Some of the most common ways to use ‘dar’ in Spanish include:
- Expressing that something is being passed or transferred
- To express feelings or reactions
- Describing that a person teaches a subject
To give you a better understanding of how dar works in Spanish, I’ll include some examples below as well as some phrase structures that you can use a pattern to create your own examples.
When transferring something to another person
Since it’s the direct translation of ‘to give’, dar is commonly used to express that a person is passing, giving or transferring something to someone else. As a transitive verb, notice that most of the time, ‘dar’ requires you to use object pronouns.
Check the examples below and notice that the positioning object pronouns in Spanish vary depending on the conjugation of ‘dar’ and if there’s another verb in the sentence.
(Object pronouns) + [dar conjugated] + (determiner) + [noun]
¿Podrías darme la dirección correcta para enviar el paquete?
Could you give me the correct address to send the package?
Dale un abrazo a tu hermano antes de que se vaya
Give your brother a hug before he leaves
Mi perrita recogió la pelota que lancé y me la dio
My little dog picked up the ball I threw and gave it to me
Take Note: ‘Dar’ can also be used to express that animals, trees and plants give or produce something that we humans can use. In this context, ‘dar’ can be translated as ‘to give’, ‘to bear’ or ‘to produce’.
Los árboles de rambután dieron frutos esta temporada
Rambutan trees bore fruit this season
To express feelings or reactions
In Spanish, ‘dar’ describes feelings or reactions that are caused by a certain situation or thing. In order to create these sentences, ‘dar’ works with nouns that express feelings like sadness, joy, or disgust.
Notice that since you’re describing feelings or reactions, in this situation, ‘dar’ is usually translated as ‘to be’. Below there’s a phrase structure that you can follow.
[Indirect Object Pronoun] + [dar conjugated] + (adv) +[feeling]
Me dio mucho asco ver ese insecto en mi comida
I was very disgusted to see that insect in my food
A Diana le da miedo viajar sola
Diana is afraid to travel alone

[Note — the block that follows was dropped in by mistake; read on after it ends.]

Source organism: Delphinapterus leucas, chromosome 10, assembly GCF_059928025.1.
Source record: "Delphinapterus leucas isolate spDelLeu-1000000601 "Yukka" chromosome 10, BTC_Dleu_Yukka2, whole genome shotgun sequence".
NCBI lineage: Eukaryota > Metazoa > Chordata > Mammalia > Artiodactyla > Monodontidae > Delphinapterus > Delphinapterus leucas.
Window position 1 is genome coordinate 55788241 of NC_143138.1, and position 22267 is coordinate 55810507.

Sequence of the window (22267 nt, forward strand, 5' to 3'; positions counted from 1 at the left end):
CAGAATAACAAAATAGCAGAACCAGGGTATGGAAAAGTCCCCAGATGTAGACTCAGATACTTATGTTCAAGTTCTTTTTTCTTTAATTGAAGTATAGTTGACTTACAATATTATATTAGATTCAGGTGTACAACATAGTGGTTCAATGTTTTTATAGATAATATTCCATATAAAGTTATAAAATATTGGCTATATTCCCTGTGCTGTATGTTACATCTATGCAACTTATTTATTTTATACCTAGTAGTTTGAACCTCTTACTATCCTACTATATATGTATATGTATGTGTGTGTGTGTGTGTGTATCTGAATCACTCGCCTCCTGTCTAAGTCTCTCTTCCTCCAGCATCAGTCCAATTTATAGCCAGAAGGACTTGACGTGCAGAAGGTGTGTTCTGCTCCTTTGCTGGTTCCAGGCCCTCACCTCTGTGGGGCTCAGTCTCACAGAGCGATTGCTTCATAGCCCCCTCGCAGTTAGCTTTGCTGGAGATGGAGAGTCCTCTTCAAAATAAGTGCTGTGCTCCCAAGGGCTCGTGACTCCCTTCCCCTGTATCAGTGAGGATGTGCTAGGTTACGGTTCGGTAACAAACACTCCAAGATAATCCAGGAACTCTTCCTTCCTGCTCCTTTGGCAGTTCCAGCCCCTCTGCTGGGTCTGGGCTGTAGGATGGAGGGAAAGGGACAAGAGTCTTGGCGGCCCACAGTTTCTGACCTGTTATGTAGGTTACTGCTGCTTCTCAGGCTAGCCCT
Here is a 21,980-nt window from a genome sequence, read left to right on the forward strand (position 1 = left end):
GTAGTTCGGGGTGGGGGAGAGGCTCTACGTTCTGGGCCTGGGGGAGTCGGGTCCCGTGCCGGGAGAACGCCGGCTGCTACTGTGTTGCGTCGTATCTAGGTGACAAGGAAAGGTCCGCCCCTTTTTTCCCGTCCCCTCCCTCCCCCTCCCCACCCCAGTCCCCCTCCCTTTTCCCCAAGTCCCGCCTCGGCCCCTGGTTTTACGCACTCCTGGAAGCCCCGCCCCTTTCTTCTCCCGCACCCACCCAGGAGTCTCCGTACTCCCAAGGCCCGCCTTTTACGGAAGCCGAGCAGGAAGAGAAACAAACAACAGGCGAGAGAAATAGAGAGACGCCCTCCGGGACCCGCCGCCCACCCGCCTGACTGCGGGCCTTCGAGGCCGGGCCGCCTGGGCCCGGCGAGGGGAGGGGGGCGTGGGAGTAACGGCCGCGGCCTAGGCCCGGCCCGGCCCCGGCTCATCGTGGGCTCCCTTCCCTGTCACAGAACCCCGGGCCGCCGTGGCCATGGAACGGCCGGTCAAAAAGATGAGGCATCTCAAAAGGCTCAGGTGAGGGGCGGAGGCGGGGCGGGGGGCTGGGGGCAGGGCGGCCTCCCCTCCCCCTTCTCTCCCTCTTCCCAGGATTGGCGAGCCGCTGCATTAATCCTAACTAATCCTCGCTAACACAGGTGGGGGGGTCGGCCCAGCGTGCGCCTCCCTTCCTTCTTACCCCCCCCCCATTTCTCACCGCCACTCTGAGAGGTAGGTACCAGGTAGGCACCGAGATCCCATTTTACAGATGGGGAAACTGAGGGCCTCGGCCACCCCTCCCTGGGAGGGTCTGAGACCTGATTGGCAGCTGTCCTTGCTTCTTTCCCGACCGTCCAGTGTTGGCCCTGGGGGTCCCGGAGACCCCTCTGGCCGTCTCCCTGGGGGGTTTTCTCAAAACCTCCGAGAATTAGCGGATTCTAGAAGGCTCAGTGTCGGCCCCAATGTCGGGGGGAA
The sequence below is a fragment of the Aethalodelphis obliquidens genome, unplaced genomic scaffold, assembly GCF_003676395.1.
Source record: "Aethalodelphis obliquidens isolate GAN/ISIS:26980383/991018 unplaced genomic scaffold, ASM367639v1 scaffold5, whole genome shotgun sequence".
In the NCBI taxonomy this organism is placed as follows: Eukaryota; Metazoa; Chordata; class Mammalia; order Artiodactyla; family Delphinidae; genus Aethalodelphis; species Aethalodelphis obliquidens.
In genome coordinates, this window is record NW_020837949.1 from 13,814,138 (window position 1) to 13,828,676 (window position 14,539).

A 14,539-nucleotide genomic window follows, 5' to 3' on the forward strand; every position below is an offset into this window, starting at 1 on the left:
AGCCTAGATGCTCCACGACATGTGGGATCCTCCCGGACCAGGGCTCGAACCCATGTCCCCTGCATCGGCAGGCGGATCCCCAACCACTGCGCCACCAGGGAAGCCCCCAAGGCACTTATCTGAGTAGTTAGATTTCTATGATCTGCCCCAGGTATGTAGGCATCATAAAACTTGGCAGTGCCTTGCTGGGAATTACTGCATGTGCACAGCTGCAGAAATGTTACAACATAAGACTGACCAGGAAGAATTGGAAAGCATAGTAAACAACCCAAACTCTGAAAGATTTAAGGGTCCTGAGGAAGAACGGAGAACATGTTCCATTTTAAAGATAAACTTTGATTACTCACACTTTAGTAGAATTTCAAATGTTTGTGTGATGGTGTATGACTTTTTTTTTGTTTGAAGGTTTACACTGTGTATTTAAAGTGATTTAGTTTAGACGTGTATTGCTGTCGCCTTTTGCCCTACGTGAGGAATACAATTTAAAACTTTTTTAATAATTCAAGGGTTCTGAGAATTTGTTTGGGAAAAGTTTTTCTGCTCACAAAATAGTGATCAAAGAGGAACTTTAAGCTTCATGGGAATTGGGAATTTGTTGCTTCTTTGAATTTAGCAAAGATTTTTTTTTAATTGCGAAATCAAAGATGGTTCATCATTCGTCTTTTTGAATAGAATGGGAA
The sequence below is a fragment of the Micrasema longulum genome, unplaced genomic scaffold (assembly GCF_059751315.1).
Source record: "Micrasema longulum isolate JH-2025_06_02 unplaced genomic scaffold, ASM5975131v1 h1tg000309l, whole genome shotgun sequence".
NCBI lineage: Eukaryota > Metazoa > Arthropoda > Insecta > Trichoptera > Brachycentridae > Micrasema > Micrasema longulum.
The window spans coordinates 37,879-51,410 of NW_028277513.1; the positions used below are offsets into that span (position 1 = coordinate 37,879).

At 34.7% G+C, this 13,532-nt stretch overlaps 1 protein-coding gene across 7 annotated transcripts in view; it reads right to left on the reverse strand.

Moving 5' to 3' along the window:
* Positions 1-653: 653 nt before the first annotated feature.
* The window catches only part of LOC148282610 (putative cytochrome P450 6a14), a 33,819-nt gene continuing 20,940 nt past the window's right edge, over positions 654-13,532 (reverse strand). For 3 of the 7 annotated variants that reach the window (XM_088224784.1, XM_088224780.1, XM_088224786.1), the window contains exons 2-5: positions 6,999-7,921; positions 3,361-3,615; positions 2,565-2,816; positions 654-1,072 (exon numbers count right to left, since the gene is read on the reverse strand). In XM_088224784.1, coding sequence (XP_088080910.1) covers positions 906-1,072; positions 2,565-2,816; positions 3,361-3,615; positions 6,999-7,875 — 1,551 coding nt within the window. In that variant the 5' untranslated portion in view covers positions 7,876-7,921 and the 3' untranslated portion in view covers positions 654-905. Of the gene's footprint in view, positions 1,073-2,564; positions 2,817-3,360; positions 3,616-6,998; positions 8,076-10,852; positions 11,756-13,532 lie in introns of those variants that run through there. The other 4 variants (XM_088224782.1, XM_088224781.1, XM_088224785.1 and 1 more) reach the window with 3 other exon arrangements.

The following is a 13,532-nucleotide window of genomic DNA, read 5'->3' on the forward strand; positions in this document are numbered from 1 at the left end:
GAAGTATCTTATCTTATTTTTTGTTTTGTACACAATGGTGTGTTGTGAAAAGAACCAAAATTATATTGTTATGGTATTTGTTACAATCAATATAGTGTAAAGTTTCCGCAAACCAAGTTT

A mí no me da asco la sangre
Blood doesn’t disgust me
Él sabía que me daría mucha tristeza escuchar esa noticia
He knew that I would be very sad to hear that news
Describing that a person teaches a subject
Dar can also be used in educational environments. In this context, this verb is used to express or explain the subjects or courses that a professor teaches. Therefore, in these types of situations, ‘dar’ can be translated as ‘to teach’ or ‘to give’.
Below there are some examples of how to use dar with this meaning. Notice that the ‘noun’ needs to be replaced with the name of the course or class that you’re referring to.
[Dar conjugated] + [noun]
Antes ese profe daba matemáticas
That prof used to teach math before
¿Saben quién da física?
You guys know who teaches Physics?
Esa maestra nos dio español el año pasado
That teacher gave us Spanish last year
Dar Expressions & Idioms
Below there are some phrases and idiomatic expressions with ‘dar’ that you can use to help you improve your Spanish vocabulary.
Darse por vencido: This expression in Spanish means to give up or feel defeated. People usually use the negative form ‘No darse por vencido (Do not give up)’ as words of encouragement.
Dar calabazas a alguien: It means to reject someone in a very polite way. It’s close in meaning to ‘give the brushoff’ or ‘to turn someone down’. As a Castilian Spanish expression, this phrase is only used in Spain.
Dar ganas de: This expression is used to express desire, interest, hunger, endeavor or disposition. It can be translated as ‘to crave something’, ‘to provoke’, or ‘to feel like doing something’.
A todo dar: This Mexican expression is used to say that a person or situation is nice, pleasant or good. It’s close in meaning to ‘be the best’, ‘good’, ‘have a great time’ or ‘be nice’.
Darse cuenta: in standard Spanish darse cuenta expresses that someone has become aware of something. Darse cuenta can be translated as ‘to realize’, ‘to notice’, ‘to become aware of’.
Synonyms of ‘Dar’ in Spanish
Proporcionar: This verb is a formal variation of ‘dar’. Translated as ‘to provide’, it is used when offering or giving something to someone.
Entregar: Translated as ‘to deliver’, ‘entregar’ is used when describing that a person gave or handed something over to someone else.
Provocar: as a synonym of ‘dar’, ‘provocar’ can be used to talk about the feelings or reactions that a thing or situation caused in a person. It means ‘to provoke’, ‘to give’ or ‘to produce’.
Otorgar: usually, ‘otorgar’ is used to talk about giving or awaring a person with a merit or an award. This verb is only used on formal occasions and it can be translated as ‘to award’ or ‘to give’.
Conceder: it’s a more formal synonym of ‘dar’. It means ‘to award’ or ‘to grant’.
Producir: producir can be a synonym of ‘dar’ when talking about animals or plants producing something. It can be translated as ‘to produce’ or ‘to bear’.